PTEN is a dual-specificity protein phosphatase and an important negative regulator of cell growth and survival. The main substrates of PTEN are inositol phospholipids generated by the activation of PI3K (34), and thus is a major negative regulator of the PI3K/Akt signaling pathway (35). Among other functions, PTEN also regulates p53 protein levels and activity (36), and is involved in G protein–coupled signaling during chemotaxis (37). PTEN is among the most commonly mutated genes in a broad range of human cancers, including breast cancer (38).

Another downexpressed gene was TGFBR3. It is a member of a superfamily of cytokines involved in regulating and mediating a variety of normal and pathologic processes, including wound healing, fibrosis, and cancer progression (39). Most cell types express three different sizes of TGF-Beta receptors: type I (53 kD), type II (70–85 kD), and type III (250–350 kD). The type III receptor (or betaglycan), is a transmembrane proteoglycan with a large extracellular domain and a 43–amino acid residue cytoplasmic domain that binds TGF-Beta2. The TGFBR3 receptor regulates migration (40). Loss of TGFBR3 is a frequent genetic event during human breast cancer development. However, the effects of TGFBR3 receptor on migration, invasion, and tumor progression are not confined to breast cancer (41), but have also been demonstrated in non–small cell lung, ovarian, pancreatic, and prostate cancer models (42).

The standard deviations for each gene between study groups were small (below 1.50), indicating that the gene expression is tightly clustered around the mean of 5 sets of biologic replicates in this study. Differential expression of CP, RPS6KB2, PTEN, and TGFBR3 mRNA between both sets of tumor samples was confirmed by normalized to normal breast tissue by RT-qPCR in the same specimens (TGFR3, P = 0.018, R2 = 0.83; CP, P < 0.001, R2 = 0.79; PTEN, P = 0.002, R2 = 0.48; and RPS6KB2, P = 0.006, R2 = 0.25; Fig. 2B).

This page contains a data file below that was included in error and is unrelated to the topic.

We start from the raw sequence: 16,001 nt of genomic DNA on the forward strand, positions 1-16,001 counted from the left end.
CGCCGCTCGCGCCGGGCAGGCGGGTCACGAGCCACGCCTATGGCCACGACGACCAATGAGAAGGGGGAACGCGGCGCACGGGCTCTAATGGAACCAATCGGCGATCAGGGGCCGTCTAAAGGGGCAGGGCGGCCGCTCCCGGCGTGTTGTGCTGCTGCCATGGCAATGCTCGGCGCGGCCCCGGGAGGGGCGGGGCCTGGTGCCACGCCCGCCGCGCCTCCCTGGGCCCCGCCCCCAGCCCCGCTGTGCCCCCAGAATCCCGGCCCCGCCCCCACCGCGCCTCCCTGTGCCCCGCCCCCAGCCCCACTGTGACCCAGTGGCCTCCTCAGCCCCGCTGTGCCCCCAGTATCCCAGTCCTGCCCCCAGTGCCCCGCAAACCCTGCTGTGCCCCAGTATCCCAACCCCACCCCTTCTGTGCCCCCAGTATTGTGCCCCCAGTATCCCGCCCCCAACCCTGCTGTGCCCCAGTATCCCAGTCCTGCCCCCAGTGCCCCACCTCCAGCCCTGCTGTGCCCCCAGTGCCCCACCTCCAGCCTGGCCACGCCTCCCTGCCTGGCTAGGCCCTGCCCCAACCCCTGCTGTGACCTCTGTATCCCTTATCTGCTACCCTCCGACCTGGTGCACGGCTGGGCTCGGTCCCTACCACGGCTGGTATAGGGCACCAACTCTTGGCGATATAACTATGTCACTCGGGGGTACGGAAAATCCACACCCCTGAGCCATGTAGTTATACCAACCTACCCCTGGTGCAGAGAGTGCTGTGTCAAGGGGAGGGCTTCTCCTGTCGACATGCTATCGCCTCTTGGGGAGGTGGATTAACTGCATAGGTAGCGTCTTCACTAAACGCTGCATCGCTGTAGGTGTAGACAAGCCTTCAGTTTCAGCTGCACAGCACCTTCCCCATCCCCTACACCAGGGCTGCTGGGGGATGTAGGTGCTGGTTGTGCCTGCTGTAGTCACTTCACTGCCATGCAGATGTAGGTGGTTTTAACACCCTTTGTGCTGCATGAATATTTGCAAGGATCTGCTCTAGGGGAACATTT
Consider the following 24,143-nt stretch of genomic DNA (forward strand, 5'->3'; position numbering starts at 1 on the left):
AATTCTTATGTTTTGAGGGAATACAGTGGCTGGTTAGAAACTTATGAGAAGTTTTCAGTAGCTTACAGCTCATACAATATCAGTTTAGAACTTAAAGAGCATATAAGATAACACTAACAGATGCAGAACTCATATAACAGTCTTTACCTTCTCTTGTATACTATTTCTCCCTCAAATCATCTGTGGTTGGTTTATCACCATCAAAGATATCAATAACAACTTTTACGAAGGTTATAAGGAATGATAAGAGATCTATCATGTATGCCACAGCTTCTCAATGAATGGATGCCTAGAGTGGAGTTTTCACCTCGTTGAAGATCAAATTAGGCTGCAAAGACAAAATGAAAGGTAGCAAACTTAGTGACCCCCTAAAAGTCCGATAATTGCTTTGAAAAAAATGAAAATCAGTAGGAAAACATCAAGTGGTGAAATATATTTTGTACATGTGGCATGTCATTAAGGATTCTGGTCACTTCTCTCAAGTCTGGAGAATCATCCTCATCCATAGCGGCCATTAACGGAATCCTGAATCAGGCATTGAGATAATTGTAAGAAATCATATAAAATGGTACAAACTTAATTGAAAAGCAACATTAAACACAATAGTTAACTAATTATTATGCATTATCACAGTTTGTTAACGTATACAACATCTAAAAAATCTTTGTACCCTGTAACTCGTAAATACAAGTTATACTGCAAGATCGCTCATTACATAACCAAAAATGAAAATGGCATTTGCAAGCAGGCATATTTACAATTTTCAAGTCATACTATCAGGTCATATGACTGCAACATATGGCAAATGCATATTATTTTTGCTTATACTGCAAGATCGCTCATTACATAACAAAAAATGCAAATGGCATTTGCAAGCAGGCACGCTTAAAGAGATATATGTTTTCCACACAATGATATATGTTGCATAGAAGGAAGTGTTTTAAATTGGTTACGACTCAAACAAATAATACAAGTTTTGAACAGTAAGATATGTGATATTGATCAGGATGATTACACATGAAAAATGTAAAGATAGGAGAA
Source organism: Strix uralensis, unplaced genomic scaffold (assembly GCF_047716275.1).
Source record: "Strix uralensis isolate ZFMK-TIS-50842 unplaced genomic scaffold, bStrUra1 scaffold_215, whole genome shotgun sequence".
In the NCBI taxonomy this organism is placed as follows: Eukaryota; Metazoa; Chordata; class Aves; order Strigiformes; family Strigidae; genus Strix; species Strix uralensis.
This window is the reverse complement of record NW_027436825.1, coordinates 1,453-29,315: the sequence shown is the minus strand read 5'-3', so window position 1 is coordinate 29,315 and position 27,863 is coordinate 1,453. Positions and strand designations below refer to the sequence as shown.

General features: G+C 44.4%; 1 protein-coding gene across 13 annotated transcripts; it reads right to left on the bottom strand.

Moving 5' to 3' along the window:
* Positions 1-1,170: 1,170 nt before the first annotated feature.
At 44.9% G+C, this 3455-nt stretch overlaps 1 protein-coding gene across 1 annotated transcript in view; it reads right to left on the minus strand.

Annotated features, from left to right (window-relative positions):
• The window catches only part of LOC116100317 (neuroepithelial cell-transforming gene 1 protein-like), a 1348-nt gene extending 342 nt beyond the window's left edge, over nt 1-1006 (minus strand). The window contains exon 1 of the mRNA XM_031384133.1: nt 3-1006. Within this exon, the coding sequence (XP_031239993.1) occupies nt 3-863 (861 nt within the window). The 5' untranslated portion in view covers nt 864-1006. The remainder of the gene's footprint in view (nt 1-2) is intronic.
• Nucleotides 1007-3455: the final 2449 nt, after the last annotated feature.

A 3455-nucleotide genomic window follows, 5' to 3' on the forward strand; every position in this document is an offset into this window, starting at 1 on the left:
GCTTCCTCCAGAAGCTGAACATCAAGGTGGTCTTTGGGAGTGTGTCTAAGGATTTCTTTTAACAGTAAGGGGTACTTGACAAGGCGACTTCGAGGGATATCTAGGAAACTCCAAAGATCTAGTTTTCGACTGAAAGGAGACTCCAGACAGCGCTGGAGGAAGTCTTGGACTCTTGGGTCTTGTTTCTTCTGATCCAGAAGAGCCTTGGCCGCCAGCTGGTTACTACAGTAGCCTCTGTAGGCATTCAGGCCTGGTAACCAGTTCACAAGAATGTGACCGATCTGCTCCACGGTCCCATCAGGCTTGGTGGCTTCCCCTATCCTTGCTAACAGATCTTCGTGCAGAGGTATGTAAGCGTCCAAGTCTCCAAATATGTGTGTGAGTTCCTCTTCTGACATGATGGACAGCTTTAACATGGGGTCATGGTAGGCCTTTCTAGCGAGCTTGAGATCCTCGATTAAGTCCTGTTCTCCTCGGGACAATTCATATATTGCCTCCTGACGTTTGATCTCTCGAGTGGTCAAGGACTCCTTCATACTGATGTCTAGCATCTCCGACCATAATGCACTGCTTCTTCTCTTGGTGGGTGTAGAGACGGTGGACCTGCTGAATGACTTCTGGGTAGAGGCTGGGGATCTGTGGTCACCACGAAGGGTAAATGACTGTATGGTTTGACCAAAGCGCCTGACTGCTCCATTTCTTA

Gene differential expression by RT-qPCR in patients with additional true interval and screen-detected cancer

We aimed to validate the gene expression-based subclasses observed in the discovery set in an expanded series (n = 24) by RT-qPCR for the four selected genes, including fresh RNA from the same specimens used for Affymetrix analysis (n = 10) and a set of additional samples (n = 14; Fig. 1). Notably, the expression of three of the selected genes significantly discriminated true interval cancers from screen-detected cancers in this expanded series (CP, P = 0.032; PTEN, P = 0.020; and RPS6KB2, P = 0.019), but not TGFR3 (P = 0.120; Fig. 3A). Both microarray data and RT-qPCR results showed that CP and RPS6KB2 were significantly upregulated in true interval cancers when compared with screen-detected cancers. The fold change of CP, RPS6KB2, and PTEN by RT-qPCR for both groups of tumors was consistent with microarray data. CP showed an expression of 36.1-fold in true interval cancers versus 1.7-fold in screen-detected cancers. RPS6KB2 expression in true interval cancers was 2-fold versus 0.8-fold in screen-detected cancers. In contrast, PTEN was downregulated by 0.8-fold in true interval cancers versus 1.9-fold expression in screen-detected cancers. In the case of TGFBR3, the expression of true interval cancers relative to normal breast was 0.4-fold, whereas in screen-detected cancers it was 0.6-fold.

Protein and mRNA expression levels were also correlated for the three genes that demonstrated a differential profile between both groups of tumors (CP, PTEN, and RPS6KB2) in the series of 24 patients. The analysis revealed a significant correlation between PTEN protein expression, measured by IRS, and PTEN mRNA transcripts (P = 0.005; R2 = 0.67); CP protein histoscore and gene expression (P = 0.011; R2 = 0.63); and RPS6KB2 protein histoscore and gene expression (P = 0.011; R2 = 0.48; Fig. 3B).

Validation of protein differential expression in true interval cancers and screen-detected cancers